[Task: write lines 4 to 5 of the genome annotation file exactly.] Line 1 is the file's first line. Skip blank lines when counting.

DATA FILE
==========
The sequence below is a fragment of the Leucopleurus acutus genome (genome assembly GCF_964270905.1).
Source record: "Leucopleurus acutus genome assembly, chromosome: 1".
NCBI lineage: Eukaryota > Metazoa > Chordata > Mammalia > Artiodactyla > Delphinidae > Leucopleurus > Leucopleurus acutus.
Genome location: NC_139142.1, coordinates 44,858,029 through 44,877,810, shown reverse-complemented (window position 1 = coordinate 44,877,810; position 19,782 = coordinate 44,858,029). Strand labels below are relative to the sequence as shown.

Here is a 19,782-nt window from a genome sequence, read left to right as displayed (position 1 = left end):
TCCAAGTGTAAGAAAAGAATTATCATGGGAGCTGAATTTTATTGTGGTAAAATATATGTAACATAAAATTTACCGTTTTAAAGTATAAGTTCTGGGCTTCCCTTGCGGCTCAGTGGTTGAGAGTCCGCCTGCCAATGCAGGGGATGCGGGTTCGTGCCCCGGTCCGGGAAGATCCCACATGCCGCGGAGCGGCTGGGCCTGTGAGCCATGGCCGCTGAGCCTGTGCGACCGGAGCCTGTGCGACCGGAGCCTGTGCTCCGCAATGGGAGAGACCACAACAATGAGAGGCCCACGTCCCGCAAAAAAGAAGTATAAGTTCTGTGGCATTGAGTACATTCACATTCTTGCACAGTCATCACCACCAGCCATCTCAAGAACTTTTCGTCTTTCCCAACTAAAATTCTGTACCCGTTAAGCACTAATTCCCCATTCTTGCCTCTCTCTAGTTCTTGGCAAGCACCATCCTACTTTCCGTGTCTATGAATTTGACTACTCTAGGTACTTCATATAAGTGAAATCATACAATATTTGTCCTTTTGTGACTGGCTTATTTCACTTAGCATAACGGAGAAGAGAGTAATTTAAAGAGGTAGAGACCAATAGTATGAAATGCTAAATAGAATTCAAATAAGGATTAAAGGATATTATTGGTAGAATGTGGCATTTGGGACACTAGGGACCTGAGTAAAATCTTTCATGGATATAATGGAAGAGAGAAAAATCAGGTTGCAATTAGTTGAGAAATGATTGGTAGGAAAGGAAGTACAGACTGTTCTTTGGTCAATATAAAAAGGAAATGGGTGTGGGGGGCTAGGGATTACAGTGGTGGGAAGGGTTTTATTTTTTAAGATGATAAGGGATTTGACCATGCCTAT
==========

Genome location: NC_139142.1, coordinates 44,858,029 through 44,877,810, shown reverse-complemented (window position 1 = coordinate 44,877,810; position 19,782 = coordinate 44,858,029). Strand labels below are relative to the sequence as shown.

Here is a 19,782-nt window from a genome sequence, read left to right as displayed (position 1 = left end):